Apple iPad processor strategy exposed

News

Apple iPad processor strategy exposed

Richard Wilson

One of the most interesting aspects of Apple's iPad is the microprocessor.

It is not an Intel Atom or core i7, nor is it based on an ARM core.

Apple has designed its own 1GHz processor, the A4, which at a stroke calls into question its long-term commitment to using Intel and ARM-based chips in future iPhone, iPod and Mac products.

Yet there is a possibility that the A4 could include an ARM Cortex-A9 core.

Another feature is the likely inclusion of Imagination Technologies' Power VR SGX graphics processor core, which Apple licensed last year, in the iPad.

So as the iPad story unfolds, it is just possible that UK-designed processor technology could lie at the heart of arguably the most important mobile computing product of the year.

Not that we should be surprised. Apple made it clear a few years back that it was interested in developing its own low-power processor technology.

Back in 2008, Apple bought PA Semi, a fabless chip designer that specialises in low-power PowerPC microprocessors, for $278m.

Straightaway, the industry speculated about Apple's future work with Intel, the consumer-electronics giant's Macintosh processor provider.

See: iPad in pictures

Last year, rumours started to circulate that PA, now part of Apple, was using a Cortex-A9 core in a new processor design.

It seems that that was the A4, which is now being used to power the iPad.

The IC design acquisition was a long-planned move, with rumours that Apple was exploring the possible acquisition of PA Semi circulating in 2006.

That was just after Apple announced it would switch to Intel processors from IBM's PowerPC.

Ironically, PA Semi's processor design in 2008 was based on a PowerPC core.

The history of PA and its connections to ARM could back further.

PA Semi's founder was Dan Dobberpuhl, a designer at DEC of StrongARM chips, similar to ARM-based processors which have been used in the iPhone and iPod Touch.

Intel picked up the StrongARM technology when it took over DEC's microelectronics business, which had taken an architecture license from ARM.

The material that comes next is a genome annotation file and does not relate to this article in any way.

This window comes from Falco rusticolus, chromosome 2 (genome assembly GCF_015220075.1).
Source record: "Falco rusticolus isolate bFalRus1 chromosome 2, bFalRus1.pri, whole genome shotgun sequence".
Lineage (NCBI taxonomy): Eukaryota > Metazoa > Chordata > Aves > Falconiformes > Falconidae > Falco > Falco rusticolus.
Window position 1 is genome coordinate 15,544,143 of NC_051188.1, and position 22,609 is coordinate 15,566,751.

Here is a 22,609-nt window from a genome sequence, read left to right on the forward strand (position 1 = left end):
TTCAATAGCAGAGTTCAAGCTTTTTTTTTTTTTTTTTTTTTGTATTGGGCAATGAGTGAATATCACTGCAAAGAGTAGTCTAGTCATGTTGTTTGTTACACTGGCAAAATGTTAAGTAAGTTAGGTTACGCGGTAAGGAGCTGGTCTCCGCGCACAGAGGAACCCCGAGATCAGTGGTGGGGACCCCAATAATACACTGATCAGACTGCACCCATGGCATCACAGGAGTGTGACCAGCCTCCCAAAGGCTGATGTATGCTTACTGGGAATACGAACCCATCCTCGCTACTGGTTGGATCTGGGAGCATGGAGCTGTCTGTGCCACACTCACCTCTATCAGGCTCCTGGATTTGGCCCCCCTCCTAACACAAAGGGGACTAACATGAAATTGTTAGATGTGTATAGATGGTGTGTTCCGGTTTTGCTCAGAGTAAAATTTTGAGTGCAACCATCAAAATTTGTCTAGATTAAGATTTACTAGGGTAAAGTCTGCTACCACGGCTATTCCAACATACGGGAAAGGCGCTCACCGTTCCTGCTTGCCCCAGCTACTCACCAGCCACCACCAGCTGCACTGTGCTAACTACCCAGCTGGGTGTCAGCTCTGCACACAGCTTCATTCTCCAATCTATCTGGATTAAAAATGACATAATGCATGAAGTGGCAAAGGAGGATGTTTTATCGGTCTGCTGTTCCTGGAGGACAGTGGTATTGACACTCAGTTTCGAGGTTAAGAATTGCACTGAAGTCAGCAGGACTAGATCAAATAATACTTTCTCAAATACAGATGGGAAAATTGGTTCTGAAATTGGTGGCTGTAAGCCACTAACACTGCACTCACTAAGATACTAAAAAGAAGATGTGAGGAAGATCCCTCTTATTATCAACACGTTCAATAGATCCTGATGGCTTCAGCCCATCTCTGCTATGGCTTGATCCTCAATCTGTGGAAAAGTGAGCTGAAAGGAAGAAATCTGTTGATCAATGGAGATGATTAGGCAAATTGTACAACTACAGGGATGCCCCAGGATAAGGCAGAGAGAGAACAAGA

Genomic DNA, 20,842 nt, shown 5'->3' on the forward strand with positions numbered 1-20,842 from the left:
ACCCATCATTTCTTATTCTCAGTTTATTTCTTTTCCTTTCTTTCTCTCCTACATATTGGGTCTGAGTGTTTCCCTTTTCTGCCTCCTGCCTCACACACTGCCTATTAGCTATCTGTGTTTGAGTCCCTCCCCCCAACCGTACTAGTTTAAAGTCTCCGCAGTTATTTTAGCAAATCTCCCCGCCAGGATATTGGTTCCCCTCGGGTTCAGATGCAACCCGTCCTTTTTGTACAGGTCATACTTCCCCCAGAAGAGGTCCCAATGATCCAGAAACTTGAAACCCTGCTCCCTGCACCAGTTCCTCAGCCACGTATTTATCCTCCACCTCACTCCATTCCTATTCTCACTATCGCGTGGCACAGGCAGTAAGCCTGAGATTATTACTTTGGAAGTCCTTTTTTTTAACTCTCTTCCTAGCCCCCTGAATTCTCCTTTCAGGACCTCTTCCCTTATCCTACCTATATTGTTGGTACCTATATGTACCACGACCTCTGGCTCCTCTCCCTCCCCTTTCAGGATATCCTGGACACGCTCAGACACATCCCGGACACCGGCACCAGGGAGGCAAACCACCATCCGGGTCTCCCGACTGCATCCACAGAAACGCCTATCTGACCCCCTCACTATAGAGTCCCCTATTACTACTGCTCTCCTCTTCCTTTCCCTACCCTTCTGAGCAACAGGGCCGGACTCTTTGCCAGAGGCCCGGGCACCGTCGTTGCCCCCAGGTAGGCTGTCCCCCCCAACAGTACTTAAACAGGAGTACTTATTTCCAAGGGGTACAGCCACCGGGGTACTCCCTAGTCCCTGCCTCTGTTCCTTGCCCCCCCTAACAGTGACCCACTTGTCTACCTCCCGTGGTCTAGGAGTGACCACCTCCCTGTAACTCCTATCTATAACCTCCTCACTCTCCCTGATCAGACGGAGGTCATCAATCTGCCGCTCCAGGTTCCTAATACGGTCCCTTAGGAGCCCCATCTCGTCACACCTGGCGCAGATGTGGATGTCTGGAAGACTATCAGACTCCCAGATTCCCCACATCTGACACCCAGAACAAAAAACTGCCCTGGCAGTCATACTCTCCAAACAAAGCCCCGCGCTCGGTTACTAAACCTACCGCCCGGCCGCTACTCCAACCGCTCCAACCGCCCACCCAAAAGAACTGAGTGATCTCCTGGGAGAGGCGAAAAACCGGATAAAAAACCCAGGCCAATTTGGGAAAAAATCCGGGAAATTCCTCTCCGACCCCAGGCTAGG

Intel began dropping the StrongARM name in 2003, merging the line into its portfolio and rebranding the chips XScale.

Intel then sold the communications processor business, which included the XScale team, to Marvell for $600m June 2006.

We know Apple likes ARM. It uses a Samsung video processor based on an ARM core in the iPhone and iPod Touch.

Intel would still seem to be the first choice for processors for the MAC computer range.

See: Would an Apple netbook use ARM or Atom?

Designing the low power Intel Atom into an iPhone may not be on the agenda. But by all accounts Apple is satisfied with its processor relationship with Intel for desktops and laptops.

As PA's Doherty commented in 2008. "If Apple goes toward devices sized between their current MacBook Air and iPhone form factor, Intel might still have a shot at that.

Devices that might be, say, paperback-book sized, small hand tablets through legal-pad sized, might still be open to Intel's Atom processor and their MID strategy."

This story originally appeared on Electronics Weekly.


Email Alerts

Register now to receive ComputerWeekly.com IT-related news, guides and more, delivered to your inbox.
By submitting you agree to receive email from TechTarget and its partners. If you reside outside of the United States, you consent to having your personal data transferred to and processed in the United States. Privacy
 

COMMENTS powered by Disqus  //  Commenting policy